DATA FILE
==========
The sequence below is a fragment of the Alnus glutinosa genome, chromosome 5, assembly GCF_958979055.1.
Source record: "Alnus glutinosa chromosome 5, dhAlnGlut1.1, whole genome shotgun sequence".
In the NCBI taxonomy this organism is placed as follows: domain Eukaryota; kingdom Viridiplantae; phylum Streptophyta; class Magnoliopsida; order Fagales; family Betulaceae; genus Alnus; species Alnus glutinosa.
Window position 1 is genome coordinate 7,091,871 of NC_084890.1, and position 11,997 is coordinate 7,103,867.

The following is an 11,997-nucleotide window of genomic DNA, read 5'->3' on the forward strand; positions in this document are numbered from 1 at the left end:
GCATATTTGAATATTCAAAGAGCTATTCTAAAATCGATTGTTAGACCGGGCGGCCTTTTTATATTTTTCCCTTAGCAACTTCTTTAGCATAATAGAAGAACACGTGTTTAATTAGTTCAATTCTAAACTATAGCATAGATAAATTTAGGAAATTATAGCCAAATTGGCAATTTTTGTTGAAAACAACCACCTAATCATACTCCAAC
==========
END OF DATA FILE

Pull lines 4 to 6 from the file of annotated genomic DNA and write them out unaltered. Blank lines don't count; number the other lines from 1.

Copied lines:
Window position 1 is genome coordinate 7,091,871 of NC_084890.1, and position 11,997 is coordinate 7,103,867.

The following is an 11,997-nucleotide window of genomic DNA, read 5'->3' on the forward strand; positions in this document are numbered from 1 at the left end:
GCATATTTGAATATTCAAAGAGCTATTCTAAAATCGATTGTTAGACCGGGCGGCCTTTTTATATTTTTCCCTTAGCAACTTCTTTAGCATAATAGAAGAACACGTGTTTAATTAGTTCAATTCTAAACTATAGCATAGATAAATTTAGGAAATTATAGCCAAATTGGCAATTTTTGTTGAAAACAACCACCTAATCATACTCCAAC